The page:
first Saturday of each
month from 9 a.m. until 5
p.m.
Crafters will demon-
strate pottery, fabric arts,
stained glass, quilting,
jewelry making and


many other crafts. Work-
shops will be available for
several of the crafts for a
small fee: The workshops
are first come, first served.
The event will be free
. with paid park admission
of $4 per vehicle up to
eight persons.
For more information
call 397-1920 or visit
www.stephenfostercso.or
'g.


er interest than traditional
passbook savings ac-
counts. Visit www.farm-
bureaubank.com for full
terms and conditions.
For more information
about these accounts, or
any other Farm Bureau
Bank products and ser-
vices, contact the Bank at
1-800-492-3276.


NFCC Awards Hamilton County student
book scholarship at Orientation
North Florida Com .. : ,--
munity College . .--...
awarded freshman m .e ,..
April Bishop of '-
Hamilton County a .
$250 book scholar- -
ship at its new stu- '
dent orientation held
at NFCC's Fine Arts
Auditorium Aug. 16.
Bishop was one
among two selected i -,!"
to play NFCC's "Who -
Wants to Win a Book
Scholarship," a game
NFCC staff patterned -."
after the popular
game show "Who
Wants to be a Mil-
lionaire." Bishop, sit-
ting, is pictured with
NFCC English- in- -.- .
structor Susan Tay-

(Photo Submitted) .

Federal Financial Aid Available


Lake City Communi-
ty College is pleased to
announce that the Pa-
tient Care Technician
program has been ap-
proved for Federal Fi-
nancial Aid.. This pro-
gram, which incorpo-
rates Nursing Assis-


tant, Home Health
Aide, Phlebotomy, and
EKG, prepares individ-
uals for, entry-level po-
sitions in the health-
care field. '
Individuals seeking
information about this
program should con-


tact the Allied Health
Advisor, Ann Tison, at
386-754-4304 for addi-
tional information.
Individuals seeking
information about fi-
nancial aid should con-
tact the financial aid of-
fice at 386-754-4283.


Clean Energy Best Economic

Stimulus for Florida


Audubon of Florida
today ramped up its ef-
forts to convince Florida
state agencies to stimu-
late economic growth by
increasing the percent-
age of electricity pro-
duced from renewable
sources, such as solar, to
20% by the year 2020,
and by aggressively de-
creasing the state's de-
mand for energy
through efficiency and
conservation programs.
Audubon of Florida
Policy Director Eric
Draper presented, com-
ments at the Public Ser-
vice Commission (PSC)
recently, telling energy
regulators that setting
aggressive targets for
electricity supplied by
solar energy could gen-
erate thousands of jobs
and billions of dollars of
investment. ,Audubon is
also proposing that the
Governor's Climate Ac-
tion Team take a posi-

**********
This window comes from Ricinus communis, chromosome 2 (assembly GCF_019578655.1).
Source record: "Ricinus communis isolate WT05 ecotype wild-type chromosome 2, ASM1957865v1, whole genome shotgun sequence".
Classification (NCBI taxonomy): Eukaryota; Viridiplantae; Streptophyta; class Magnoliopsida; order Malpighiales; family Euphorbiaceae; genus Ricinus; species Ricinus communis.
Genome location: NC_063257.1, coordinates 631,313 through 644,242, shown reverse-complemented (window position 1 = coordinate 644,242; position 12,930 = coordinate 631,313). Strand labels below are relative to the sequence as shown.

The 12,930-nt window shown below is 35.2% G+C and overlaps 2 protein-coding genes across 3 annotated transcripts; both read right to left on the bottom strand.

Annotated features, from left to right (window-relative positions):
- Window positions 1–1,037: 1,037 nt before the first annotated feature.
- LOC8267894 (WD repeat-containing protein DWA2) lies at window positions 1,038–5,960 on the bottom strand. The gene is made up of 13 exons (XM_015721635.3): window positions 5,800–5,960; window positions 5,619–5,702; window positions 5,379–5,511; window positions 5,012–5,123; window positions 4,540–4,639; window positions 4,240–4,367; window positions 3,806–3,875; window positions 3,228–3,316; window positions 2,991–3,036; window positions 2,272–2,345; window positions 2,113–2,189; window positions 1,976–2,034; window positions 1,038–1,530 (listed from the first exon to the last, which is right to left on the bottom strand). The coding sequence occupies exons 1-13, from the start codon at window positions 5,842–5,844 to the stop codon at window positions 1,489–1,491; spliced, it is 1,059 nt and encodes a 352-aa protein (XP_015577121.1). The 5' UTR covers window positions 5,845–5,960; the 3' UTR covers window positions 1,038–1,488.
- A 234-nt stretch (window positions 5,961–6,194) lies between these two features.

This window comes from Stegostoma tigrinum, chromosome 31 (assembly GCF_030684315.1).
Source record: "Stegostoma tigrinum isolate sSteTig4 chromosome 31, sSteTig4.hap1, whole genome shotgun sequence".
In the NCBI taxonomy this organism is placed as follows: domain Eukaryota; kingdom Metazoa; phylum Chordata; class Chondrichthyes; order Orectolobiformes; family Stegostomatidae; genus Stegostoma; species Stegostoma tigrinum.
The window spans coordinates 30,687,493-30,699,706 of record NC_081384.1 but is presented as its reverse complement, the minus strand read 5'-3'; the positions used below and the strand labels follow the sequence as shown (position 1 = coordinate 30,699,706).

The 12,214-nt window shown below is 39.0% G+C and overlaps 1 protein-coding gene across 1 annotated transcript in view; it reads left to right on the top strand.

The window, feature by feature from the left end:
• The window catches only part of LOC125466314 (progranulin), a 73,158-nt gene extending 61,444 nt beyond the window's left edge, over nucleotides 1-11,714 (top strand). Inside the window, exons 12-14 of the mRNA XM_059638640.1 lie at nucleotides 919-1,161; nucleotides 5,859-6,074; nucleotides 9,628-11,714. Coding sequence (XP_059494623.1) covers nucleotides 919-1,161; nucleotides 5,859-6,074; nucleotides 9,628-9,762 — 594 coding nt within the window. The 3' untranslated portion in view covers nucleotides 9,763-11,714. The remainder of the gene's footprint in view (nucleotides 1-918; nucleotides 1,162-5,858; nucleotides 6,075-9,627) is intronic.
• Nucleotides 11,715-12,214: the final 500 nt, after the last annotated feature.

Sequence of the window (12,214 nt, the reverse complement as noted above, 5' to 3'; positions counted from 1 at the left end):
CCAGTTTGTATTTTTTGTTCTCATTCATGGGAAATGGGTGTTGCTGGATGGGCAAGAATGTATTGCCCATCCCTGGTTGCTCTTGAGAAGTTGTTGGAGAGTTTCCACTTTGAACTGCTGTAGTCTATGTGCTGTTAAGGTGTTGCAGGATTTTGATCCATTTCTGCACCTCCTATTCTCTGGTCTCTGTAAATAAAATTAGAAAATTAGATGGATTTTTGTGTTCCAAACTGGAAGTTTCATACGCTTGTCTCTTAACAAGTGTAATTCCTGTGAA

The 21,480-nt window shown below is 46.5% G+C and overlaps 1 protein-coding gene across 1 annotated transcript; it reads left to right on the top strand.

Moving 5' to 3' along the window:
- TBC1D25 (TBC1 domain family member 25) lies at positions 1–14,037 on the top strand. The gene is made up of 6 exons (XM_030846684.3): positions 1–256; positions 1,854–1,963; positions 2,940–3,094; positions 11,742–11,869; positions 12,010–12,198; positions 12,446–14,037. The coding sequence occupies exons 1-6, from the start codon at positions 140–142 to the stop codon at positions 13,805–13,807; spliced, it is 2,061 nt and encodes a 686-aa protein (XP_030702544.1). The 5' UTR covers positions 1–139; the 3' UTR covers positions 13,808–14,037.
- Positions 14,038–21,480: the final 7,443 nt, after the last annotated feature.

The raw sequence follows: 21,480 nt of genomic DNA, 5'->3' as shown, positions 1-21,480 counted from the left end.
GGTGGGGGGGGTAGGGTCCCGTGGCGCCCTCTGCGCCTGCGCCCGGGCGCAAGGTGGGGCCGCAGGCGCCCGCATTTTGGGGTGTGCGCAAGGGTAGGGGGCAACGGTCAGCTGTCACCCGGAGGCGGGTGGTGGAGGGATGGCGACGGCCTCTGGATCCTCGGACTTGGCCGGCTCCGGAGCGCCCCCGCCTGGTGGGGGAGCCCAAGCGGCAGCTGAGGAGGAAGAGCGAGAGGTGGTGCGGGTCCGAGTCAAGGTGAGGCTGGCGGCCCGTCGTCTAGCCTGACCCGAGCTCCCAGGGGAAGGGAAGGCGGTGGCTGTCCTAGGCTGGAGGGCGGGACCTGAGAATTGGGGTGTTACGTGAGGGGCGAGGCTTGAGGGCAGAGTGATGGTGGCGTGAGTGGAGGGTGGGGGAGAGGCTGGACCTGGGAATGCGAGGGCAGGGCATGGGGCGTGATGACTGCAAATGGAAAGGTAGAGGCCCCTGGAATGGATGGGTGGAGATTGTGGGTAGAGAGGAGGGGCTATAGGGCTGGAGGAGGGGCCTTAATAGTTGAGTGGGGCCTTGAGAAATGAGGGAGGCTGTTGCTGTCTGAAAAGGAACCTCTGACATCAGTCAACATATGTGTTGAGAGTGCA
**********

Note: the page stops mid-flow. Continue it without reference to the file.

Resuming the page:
tion to reduce demand
for electricity through
aggressive energy effi-
ciency and conservation
standards.
The PSC is currently
creating rules for what is
known as a Renewable
Portfolio Standard (RPS)
for Florida, which will
require electricity gener-
ators to provide a per-
centage of electricity
from clean energy
sources. The Legislature
told the PSC to write
new rules requiring util-
ities to either build or
buy solar power and
other renewable energy.
In comments Draper
pointed out that the
number one goal for a
renewable standard is to
wean Florida off envi-


ronmentally damaging
and expensive fossil fu-
els. .
"The Legislature antic-
ipated in passing HB
7135 that the economy
would be stimulated by
new sources of renew-
able energy. With record
numbers of our citizens
unemployed, Florida
cannot afford to let the
PSC fail to pass an ambi-
tious renewable energy
.plan. And our strategy
to combat -global warm-
ing-must start with ener-
Sgy conservation." Drap-
er told the. PSC. "We
propose. that Florida cre-
ate two new industries -
one that increases our
electricity production
from renewable sources,
such as solar, and one
devoted to making our
homes and offices more
energy efficient. Both in-
dustries would create
jobs, and the net result
would drive down the
cost -of energy for all
Floridians, which would
pump more money into
the state's economy.
Modernizing our state's
electricity .supply. and
demand infrastructure
creates jobs and stimu-
lates technological inno-
vation, and it lowers our


emissions of greenhouse,
gas pollution, helping
protect us from the po-
tentially devastating ef-
fects of global climate
change. It's a win, win,
win situation."
Multiple studies na-
tionwidce have found
that a serious commit-
ment to producing clean,
renewable energy cre-
ates new, good, paying
manufacturing and ser-
vice jobs across the
country. Already 25
states have renewable
;.energy portfolios, and
are taking advantage of
the economic opportuni-
ties clean energy indus-
tries have to offer. Addi-
tionally, studies show
that clean energy may
create significantly more
jobs than fossil energy
per dollar invested.
"Audubon is better